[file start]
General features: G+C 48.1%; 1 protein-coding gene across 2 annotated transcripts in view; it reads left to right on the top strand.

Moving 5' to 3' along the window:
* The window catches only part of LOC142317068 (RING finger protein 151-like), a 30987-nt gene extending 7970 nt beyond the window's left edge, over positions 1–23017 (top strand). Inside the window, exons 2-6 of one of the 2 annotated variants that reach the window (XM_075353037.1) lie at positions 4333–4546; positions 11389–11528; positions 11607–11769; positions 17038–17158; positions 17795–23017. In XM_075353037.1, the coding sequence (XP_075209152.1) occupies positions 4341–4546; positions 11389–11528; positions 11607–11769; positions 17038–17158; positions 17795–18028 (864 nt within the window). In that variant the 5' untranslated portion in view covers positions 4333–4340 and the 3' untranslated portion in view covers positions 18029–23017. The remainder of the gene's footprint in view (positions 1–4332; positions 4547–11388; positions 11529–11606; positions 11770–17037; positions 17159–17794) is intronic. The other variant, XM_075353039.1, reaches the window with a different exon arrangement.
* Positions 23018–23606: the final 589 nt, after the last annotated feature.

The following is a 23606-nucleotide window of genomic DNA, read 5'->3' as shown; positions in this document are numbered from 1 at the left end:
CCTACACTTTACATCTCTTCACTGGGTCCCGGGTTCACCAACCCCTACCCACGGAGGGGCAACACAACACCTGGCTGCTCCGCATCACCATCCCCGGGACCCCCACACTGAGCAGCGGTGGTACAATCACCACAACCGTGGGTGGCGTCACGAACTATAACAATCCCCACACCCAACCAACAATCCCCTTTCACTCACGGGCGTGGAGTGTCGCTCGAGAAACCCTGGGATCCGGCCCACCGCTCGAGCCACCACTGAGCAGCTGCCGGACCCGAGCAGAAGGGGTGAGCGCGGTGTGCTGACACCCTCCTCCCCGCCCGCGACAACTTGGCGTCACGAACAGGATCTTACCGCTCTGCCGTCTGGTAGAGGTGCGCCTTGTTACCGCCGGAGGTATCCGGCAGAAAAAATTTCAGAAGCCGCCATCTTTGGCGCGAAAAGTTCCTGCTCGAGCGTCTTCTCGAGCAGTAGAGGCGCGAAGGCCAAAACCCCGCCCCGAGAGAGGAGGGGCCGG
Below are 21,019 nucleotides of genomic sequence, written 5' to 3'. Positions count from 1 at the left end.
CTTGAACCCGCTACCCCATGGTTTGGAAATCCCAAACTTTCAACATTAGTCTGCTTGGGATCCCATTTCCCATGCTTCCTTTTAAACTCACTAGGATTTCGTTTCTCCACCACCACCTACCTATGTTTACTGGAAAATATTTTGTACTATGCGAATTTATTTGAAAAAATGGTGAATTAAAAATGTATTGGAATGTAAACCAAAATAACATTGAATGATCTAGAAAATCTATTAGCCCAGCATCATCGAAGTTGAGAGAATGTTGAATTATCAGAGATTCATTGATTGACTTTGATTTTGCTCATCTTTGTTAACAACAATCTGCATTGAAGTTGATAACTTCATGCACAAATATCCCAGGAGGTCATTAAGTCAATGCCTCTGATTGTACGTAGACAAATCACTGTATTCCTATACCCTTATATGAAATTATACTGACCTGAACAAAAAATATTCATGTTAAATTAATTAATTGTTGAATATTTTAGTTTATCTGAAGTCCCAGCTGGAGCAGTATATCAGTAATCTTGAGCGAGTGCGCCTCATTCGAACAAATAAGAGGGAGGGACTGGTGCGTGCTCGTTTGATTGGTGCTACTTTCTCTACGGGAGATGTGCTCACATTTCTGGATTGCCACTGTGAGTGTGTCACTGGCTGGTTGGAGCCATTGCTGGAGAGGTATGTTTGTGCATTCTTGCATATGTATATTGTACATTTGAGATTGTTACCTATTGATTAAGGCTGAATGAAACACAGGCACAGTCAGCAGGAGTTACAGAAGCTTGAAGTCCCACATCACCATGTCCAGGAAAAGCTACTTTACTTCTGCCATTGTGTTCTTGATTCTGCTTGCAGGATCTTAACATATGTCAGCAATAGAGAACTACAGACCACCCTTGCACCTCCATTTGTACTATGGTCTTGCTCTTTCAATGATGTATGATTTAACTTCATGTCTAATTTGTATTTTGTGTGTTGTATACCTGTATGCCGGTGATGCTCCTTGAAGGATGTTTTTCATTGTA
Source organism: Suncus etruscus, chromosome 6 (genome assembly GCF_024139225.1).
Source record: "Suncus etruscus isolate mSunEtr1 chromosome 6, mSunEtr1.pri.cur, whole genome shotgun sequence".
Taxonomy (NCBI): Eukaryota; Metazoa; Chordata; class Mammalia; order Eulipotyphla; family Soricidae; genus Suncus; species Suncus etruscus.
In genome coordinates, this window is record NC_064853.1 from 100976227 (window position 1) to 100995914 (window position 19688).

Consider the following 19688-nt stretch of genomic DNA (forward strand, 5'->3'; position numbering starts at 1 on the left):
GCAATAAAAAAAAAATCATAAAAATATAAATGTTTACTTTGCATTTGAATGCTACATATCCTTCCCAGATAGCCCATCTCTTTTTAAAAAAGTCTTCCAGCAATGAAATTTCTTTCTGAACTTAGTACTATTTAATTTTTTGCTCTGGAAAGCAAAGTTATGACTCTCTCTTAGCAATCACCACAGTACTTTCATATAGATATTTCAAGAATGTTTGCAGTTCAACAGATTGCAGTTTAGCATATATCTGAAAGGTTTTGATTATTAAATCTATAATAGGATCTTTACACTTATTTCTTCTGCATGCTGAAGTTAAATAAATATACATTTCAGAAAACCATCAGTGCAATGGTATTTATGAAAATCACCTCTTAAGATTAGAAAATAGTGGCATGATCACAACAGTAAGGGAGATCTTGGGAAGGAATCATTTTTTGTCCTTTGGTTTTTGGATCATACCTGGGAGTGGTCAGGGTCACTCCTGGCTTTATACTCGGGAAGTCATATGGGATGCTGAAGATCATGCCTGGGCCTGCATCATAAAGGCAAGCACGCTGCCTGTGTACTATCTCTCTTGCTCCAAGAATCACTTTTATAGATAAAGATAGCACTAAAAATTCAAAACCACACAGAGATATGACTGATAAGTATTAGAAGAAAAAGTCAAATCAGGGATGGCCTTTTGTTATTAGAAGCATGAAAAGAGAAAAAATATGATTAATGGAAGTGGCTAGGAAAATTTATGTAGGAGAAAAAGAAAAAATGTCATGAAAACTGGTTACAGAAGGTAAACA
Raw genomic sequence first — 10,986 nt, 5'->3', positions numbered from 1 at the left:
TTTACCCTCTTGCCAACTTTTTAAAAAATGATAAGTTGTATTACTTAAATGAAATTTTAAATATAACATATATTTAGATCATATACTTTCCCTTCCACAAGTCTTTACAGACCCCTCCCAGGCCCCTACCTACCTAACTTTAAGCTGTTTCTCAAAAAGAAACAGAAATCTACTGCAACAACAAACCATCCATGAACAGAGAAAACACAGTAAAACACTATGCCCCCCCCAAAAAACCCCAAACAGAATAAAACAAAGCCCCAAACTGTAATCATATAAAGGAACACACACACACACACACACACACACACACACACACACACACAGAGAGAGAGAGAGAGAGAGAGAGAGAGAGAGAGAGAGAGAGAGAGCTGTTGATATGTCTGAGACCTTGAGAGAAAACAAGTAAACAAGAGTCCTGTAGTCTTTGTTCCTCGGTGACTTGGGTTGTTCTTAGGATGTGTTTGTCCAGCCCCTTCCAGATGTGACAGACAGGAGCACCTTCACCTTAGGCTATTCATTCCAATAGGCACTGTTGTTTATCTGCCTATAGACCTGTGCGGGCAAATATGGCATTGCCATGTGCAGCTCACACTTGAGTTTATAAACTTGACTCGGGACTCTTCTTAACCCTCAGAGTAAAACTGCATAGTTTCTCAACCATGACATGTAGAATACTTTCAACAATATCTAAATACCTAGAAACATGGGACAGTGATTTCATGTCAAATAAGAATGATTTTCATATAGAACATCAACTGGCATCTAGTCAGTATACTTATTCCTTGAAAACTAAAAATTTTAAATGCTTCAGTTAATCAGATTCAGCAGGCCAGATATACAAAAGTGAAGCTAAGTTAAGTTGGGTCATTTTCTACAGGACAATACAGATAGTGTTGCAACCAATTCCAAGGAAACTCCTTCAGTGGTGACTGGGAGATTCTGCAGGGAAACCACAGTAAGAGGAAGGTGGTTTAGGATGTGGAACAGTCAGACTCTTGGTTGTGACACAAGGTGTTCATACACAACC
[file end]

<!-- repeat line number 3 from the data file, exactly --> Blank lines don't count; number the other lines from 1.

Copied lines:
* The window catches only part of LOC142317068 (RING finger protein 151-like), a 30987-nt gene extending 7970 nt beyond the window's left edge, over positions 1–23017 (top strand). Inside the window, exons 2-6 of one of the 2 annotated variants that reach the window (XM_075353037.1) lie at positions 4333–4546; positions 11389–11528; positions 11607–11769; positions 17038–17158; positions 17795–23017. In XM_075353037.1, the coding sequence (XP_075209152.1) occupies positions 4341–4546; positions 11389–11528; positions 11607–11769; positions 17038–17158; positions 17795–18028 (864 nt within the window). In that variant the 5' untranslated portion in view covers positions 4333–4340 and the 3' untranslated portion in view covers positions 18029–23017. The remainder of the gene's footprint in view (positions 1–4332; positions 4547–11388; positions 11529–11606; positions 11770–17037; positions 17159–17794) is intronic. The other variant, XM_075353039.1, reaches the window with a different exon arrangement.